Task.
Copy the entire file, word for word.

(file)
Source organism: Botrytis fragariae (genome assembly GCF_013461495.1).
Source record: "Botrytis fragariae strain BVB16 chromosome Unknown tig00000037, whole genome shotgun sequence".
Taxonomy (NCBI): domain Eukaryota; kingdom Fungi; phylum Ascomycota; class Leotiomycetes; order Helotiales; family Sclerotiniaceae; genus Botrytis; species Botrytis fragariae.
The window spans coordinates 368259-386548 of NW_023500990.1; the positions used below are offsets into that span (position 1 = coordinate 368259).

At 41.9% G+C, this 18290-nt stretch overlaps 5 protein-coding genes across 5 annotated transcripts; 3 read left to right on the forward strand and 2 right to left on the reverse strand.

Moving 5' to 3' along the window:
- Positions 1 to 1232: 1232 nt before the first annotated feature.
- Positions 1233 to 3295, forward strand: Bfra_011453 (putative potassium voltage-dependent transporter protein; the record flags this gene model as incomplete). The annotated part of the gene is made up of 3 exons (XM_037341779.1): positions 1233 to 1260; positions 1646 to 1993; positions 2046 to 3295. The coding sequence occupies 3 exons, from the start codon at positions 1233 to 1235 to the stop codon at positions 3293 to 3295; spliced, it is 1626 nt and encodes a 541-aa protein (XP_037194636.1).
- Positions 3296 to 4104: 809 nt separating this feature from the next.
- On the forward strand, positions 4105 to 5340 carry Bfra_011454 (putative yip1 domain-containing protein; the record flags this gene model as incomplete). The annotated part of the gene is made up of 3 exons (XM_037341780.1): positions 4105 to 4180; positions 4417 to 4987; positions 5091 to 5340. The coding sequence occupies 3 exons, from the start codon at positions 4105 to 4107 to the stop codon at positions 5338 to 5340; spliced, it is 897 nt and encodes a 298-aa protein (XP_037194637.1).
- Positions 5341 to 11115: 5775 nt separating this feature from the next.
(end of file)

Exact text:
Source organism: Botrytis fragariae (genome assembly GCF_013461495.1).
Source record: "Botrytis fragariae strain BVB16 chromosome Unknown tig00000037, whole genome shotgun sequence".
Taxonomy (NCBI): domain Eukaryota; kingdom Fungi; phylum Ascomycota; class Leotiomycetes; order Helotiales; family Sclerotiniaceae; genus Botrytis; species Botrytis fragariae.
The window spans coordinates 368259-386548 of NW_023500990.1; the positions used below are offsets into that span (position 1 = coordinate 368259).

At 41.9% G+C, this 18290-nt stretch overlaps 5 protein-coding genes across 5 annotated transcripts; 3 read left to right on the forward strand and 2 right to left on the reverse strand.

Moving 5' to 3' along the window:
- Positions 1 to 1232: 1232 nt before the first annotated feature.
- Positions 1233 to 3295, forward strand: Bfra_011453 (putative potassium voltage-dependent transporter protein; the record flags this gene model as incomplete). The annotated part of the gene is made up of 3 exons (XM_037341779.1): positions 1233 to 1260; positions 1646 to 1993; positions 2046 to 3295. The coding sequence occupies 3 exons, from the start codon at positions 1233 to 1235 to the stop codon at positions 3293 to 3295; spliced, it is 1626 nt and encodes a 541-aa protein (XP_037194636.1).
- Positions 3296 to 4104: 809 nt separating this feature from the next.
- On the forward strand, positions 4105 to 5340 carry Bfra_011454 (putative yip1 domain-containing protein; the record flags this gene model as incomplete). The annotated part of the gene is made up of 3 exons (XM_037341780.1): positions 4105 to 4180; positions 4417 to 4987; positions 5091 to 5340. The coding sequence occupies 3 exons, from the start codon at positions 4105 to 4107 to the stop codon at positions 5338 to 5340; spliced, it is 897 nt and encodes a 298-aa protein (XP_037194637.1).
- Positions 5341 to 11115: 5775 nt separating this feature from the next.